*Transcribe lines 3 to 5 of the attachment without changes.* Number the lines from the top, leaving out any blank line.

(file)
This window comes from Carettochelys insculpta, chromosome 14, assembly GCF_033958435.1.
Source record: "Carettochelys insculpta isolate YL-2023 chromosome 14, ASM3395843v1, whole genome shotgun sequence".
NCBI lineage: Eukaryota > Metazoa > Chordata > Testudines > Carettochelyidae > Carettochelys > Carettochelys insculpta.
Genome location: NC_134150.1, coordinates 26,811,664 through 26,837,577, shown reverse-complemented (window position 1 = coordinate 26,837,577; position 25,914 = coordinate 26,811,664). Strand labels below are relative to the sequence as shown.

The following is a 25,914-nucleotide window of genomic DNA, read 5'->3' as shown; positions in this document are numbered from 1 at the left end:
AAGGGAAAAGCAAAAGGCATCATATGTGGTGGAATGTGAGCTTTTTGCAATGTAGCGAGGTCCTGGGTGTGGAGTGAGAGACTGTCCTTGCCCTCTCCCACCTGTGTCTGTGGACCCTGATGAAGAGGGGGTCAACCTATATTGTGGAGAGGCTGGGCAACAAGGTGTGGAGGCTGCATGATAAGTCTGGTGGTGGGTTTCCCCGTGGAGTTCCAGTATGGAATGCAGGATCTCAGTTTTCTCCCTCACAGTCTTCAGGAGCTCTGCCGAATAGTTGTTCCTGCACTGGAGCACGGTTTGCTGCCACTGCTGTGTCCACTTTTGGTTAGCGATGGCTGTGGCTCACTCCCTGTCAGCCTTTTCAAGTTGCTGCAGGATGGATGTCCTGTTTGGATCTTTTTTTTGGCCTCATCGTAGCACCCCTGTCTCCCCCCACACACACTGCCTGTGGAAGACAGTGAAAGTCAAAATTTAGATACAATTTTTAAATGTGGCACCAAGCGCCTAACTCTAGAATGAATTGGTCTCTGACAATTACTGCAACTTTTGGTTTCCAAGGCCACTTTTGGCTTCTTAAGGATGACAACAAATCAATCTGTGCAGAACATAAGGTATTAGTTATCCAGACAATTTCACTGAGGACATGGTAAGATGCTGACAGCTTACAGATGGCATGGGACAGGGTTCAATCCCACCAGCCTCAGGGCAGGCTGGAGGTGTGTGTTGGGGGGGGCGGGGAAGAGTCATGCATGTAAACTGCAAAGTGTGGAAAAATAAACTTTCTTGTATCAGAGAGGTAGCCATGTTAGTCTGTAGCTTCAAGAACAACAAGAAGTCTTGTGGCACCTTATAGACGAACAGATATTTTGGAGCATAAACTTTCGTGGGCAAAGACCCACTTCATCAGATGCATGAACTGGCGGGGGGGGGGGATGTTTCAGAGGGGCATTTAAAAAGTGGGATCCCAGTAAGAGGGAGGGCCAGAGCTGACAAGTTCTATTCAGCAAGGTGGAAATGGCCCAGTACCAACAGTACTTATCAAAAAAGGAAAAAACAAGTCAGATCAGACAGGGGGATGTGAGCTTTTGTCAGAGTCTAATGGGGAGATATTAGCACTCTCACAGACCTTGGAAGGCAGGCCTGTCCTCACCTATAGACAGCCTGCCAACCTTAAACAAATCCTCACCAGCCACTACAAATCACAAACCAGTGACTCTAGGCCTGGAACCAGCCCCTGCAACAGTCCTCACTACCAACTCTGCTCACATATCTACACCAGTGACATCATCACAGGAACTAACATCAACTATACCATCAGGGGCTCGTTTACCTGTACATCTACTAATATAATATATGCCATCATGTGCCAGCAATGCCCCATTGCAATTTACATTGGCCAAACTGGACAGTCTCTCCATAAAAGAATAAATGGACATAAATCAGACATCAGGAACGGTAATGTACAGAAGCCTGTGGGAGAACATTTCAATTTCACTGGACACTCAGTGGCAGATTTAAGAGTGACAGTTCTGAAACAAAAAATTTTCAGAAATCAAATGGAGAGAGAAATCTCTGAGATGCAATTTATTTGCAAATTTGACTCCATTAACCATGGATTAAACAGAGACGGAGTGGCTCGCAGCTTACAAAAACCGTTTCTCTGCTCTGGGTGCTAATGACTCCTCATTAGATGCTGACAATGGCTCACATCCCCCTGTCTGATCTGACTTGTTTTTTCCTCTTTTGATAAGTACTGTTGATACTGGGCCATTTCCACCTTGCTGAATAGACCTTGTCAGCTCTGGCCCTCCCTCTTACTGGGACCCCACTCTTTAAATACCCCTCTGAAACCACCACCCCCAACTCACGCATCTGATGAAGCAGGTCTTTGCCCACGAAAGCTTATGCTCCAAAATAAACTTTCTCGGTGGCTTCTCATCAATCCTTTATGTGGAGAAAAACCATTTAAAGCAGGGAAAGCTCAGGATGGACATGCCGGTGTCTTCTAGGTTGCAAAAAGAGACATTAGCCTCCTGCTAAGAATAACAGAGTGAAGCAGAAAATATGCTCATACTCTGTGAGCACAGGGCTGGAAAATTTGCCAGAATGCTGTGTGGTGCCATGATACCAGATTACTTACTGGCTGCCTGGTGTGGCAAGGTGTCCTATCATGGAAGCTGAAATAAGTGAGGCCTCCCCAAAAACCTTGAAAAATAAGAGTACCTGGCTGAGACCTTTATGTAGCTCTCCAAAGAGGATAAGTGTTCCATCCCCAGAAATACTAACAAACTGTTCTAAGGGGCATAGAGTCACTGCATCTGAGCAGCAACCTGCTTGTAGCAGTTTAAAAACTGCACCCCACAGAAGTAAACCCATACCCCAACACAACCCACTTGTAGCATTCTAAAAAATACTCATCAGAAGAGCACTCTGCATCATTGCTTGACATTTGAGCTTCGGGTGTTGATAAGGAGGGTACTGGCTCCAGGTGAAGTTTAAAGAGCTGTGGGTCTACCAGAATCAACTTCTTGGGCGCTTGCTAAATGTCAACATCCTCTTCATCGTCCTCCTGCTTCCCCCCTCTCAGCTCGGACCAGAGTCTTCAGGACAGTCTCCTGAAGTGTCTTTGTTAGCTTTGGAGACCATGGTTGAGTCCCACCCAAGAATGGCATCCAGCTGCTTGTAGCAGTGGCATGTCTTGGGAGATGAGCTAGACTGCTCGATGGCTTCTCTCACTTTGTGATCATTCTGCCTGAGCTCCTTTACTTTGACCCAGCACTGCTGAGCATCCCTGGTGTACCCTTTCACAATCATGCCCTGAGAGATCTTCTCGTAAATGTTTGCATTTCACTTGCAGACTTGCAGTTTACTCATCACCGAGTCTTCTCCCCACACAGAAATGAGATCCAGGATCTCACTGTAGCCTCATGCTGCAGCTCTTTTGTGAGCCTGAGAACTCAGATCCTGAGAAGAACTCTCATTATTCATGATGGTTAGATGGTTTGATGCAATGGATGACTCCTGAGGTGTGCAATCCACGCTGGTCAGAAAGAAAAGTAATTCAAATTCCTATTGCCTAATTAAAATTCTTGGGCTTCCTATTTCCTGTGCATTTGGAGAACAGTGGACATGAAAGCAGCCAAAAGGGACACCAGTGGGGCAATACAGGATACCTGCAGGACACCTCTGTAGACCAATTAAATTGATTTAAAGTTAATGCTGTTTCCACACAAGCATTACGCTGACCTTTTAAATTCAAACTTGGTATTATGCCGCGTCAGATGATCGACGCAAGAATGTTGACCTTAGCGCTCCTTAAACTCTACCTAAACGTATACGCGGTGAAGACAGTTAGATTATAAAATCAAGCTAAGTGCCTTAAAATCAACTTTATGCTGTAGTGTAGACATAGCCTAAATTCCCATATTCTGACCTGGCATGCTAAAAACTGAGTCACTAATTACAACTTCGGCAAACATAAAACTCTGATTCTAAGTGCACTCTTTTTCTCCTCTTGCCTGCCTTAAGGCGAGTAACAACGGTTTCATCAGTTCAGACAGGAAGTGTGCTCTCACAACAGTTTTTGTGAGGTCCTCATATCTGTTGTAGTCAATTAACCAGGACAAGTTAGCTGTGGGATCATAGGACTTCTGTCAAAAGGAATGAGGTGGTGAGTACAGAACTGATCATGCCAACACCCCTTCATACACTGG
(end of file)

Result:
NCBI lineage: Eukaryota > Metazoa > Chordata > Testudines > Carettochelyidae > Carettochelys > Carettochelys insculpta.
Genome location: NC_134150.1, coordinates 26,811,664 through 26,837,577, shown reverse-complemented (window position 1 = coordinate 26,837,577; position 25,914 = coordinate 26,811,664). Strand labels below are relative to the sequence as shown.

The following is a 25,914-nucleotide window of genomic DNA, read 5'->3' as shown; positions in this document are numbered from 1 at the left end: